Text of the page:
It’s a dynamic time in the COVID-19 pandemic, with new SARS-CoV-2 variants emerging and an uncertain seasonal flu season approaching. Additionally, there is complexity in predicting the potential public health and pathological effects of these two viruses merging due to the lack of significant flu activity in the winter of 2020-2021.
During the recent AACC Annual Scientific Meeting, Manoj Gandhi, M.D., Ph.D., Thermo Fisher’s senior director of medical affairs, Genetic Sciences, talked about the similarities and differences between COVID-19 and flu, along with virus-specific considerations for clinical care. Regardless of what the next few months have in store, Dr. Gandhi emphasizes that testing will be a key measure in controlling viral transmission and staying ahead of demand as we move toward a conceivable increased strain on healthcare resources.
Why distinguishing COVID-19 from flu matters
Especially in mild disease, flu and COVID-19 can present similarly and might be difficult to tell apart based solely on signs and symptoms. Both can initially cause cough, fatigue, and fever, with COVID-19 adding the unique identifier of loss of taste or smell in some instances. At this stage, care for patients with either virus would typically involve managing symptoms through rest and over-the-counter therapies. Both are also capable of infecting someone without causing symptoms, allowing a person to transmit the virus unknowingly.
The clinical effects of the two viruses start to diverge as severity of disease increases. Looking at affected populations, COVID-19 has thus far had limited health impact on children, relatively, with most serious cases being reported in the elderly and those with underlying conditions. Flu, however, has historically been a threat to both older and younger groups, with notable spread in daycares and schools.
Physiologically, the progression to severe COVID-19 looks very different from a serious flu infection, warranting different management strategies. SARS-CoV-2 causes an overactivation of the immune system, or cytokine storm, that results in clotting and an attack on multiple tissues, including the lungs, leading to the need for mechanical ventilation in some cases. In addition to using the antiviral drug remdesivir and monoclonal antibodies to help patients fight the virus, corticosteroids and other immunomodulators are brought on board to dampen this damaging response.
The primary danger with flu, on the other hand, is secondary bacterial infection, making a strong immune response favorable to recovery and corticosteroids contraindicated. In addition to the antiviral drug oseltamivir, antibiotics can be used to fight these secondary infections as needed.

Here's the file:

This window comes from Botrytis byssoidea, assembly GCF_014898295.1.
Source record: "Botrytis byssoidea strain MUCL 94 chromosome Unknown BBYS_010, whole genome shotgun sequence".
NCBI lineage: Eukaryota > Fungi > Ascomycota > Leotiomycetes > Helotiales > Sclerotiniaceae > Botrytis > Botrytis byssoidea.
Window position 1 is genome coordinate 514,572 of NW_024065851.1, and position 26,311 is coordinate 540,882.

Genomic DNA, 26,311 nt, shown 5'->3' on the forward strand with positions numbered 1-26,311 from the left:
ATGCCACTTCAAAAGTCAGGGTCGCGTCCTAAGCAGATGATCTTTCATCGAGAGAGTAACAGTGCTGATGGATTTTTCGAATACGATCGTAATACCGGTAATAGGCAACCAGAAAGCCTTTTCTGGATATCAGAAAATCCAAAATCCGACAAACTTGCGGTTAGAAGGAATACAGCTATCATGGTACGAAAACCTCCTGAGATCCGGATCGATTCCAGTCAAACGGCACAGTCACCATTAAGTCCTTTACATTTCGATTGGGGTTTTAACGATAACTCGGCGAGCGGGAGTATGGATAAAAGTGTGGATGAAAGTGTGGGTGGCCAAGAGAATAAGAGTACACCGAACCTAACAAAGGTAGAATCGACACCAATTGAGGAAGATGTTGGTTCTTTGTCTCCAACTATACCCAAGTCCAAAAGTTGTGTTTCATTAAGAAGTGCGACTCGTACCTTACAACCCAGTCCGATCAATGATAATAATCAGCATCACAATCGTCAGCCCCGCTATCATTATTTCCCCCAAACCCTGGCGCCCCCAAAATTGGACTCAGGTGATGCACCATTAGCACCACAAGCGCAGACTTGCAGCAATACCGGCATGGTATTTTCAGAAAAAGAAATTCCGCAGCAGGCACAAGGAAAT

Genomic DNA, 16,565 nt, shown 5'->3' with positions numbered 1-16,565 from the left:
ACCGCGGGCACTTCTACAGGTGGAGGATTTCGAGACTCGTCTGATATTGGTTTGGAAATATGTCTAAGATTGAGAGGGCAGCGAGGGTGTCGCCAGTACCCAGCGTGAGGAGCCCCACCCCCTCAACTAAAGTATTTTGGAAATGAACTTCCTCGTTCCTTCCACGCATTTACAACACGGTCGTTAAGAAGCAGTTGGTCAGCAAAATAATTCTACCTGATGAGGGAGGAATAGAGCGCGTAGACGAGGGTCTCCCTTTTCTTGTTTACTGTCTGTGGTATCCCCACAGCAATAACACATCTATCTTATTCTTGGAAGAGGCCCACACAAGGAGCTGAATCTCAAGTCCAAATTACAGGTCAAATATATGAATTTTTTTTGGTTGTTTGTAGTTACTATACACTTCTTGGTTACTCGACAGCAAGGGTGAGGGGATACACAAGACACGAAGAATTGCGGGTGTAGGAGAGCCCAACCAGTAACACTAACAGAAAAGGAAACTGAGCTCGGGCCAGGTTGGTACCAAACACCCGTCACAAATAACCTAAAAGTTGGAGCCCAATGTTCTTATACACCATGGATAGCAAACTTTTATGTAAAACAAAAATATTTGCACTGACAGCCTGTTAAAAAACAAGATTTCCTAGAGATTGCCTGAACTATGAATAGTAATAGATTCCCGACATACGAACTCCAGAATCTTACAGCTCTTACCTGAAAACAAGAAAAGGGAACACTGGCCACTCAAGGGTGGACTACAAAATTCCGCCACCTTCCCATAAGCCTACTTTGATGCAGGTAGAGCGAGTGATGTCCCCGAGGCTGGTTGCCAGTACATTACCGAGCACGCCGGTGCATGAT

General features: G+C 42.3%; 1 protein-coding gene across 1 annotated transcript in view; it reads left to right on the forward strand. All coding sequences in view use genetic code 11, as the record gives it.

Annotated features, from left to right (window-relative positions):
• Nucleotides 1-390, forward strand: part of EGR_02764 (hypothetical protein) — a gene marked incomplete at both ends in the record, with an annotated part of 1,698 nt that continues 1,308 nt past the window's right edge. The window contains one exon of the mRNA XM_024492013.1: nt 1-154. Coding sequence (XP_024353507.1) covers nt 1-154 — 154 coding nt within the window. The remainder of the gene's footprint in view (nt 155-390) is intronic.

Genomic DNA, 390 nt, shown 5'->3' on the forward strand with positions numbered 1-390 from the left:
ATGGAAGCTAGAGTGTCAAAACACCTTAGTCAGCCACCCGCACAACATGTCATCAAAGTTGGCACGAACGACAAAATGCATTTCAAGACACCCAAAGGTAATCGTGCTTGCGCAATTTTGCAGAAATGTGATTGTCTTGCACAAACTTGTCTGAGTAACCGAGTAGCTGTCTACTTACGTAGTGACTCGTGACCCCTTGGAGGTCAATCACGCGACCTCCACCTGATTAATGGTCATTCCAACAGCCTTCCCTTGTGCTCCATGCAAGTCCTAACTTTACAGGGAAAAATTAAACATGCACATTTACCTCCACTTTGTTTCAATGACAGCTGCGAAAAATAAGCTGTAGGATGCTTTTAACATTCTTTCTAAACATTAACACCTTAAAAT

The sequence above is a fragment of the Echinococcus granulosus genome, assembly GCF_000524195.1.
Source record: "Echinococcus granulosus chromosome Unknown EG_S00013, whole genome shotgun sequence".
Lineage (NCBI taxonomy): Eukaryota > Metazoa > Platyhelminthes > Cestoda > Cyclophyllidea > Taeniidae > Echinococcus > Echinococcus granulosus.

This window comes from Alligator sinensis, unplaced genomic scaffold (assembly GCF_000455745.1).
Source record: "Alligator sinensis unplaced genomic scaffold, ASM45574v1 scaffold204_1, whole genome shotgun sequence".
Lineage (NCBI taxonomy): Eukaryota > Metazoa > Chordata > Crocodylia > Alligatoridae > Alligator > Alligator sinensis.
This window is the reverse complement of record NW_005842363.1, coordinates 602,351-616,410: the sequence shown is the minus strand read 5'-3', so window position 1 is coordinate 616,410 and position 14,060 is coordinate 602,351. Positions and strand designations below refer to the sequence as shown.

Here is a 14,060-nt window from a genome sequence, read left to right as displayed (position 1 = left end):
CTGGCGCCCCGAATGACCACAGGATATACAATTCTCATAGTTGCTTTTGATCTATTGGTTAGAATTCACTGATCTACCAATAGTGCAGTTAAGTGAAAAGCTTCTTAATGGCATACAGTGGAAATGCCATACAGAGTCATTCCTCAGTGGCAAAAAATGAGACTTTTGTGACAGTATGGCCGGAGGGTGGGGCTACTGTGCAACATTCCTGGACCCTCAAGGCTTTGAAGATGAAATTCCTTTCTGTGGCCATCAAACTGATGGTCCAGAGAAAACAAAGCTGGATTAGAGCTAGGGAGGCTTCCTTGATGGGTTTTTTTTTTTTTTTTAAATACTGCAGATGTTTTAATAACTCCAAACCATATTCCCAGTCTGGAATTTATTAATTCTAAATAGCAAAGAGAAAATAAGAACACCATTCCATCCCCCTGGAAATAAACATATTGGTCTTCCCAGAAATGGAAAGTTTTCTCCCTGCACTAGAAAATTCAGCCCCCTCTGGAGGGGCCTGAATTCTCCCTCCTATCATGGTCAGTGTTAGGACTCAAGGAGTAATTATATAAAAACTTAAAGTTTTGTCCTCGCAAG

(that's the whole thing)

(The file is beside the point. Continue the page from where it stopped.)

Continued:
Efficient and reliable testing for COVID-19 and flu
Due to the relaxation of public health countermeasures and waning immunity from vaccines over time, COVID-19 cases could continue to climb as the Northern Hemisphere moves into what could be an active flu season. Additionally, the potential for coinfection with both viruses is a real possibility with unknown clinical consequence.
In the event of concurrent spread within communities, access to multiplex testing is critical so clinicians can provide efficient and reliable COVID-19 and flu results simultaneously. The ability to easily test patients for both viruses will help providers make the important decisions related to treatment and quarantine that could affect health outcomes and prevent further transmission.
Thermo Fisher Scientific’s TaqPath COVID-19, Flu A, Flu B Combo Kit offers a highly accurate PCR test option for detecting multiple flu strains and COVID-19. This assay was designed with two SARS-CoV-2 targets to remain robust in the face of emerging variants and was successful in identifying both influenza A and influenza B independently and in combination with COVID-19 in studies.
Since the earliest days of the pandemic, testing was and has remained one of the most valuable frontline tools in fighting COVID-19. In March of 2020, test makers and public health organizations had to scramble to develop, manufacture, and provide access to reliable tests. While much uncertainty for the future of both viruses remains, healthcare systems now have a head start with the opportunity to proactively arm themselves with the resources necessary to effectively respond to this potentially unprecedented influx of infections and coinfections.
If you missed Dr. Gandhi’s talk at AACC, you can access it, along with many other expert-led discussions on laboratory testing and patient care, on demand at the Labroots Clinical Diagnostics & Research 2021 virtual event.
To learn more about Thermo Fisher Scientific’s COVID-19 and flu testing options, please visit https://www.thermofisher.com/covid19flu for EUA solutions, or https://www.thermofisher.com/covid19flursv for CE-IVD solutions.
For Emergency Use Authorization (EUA) only. For prescription use only. For in vitro diagnostic use.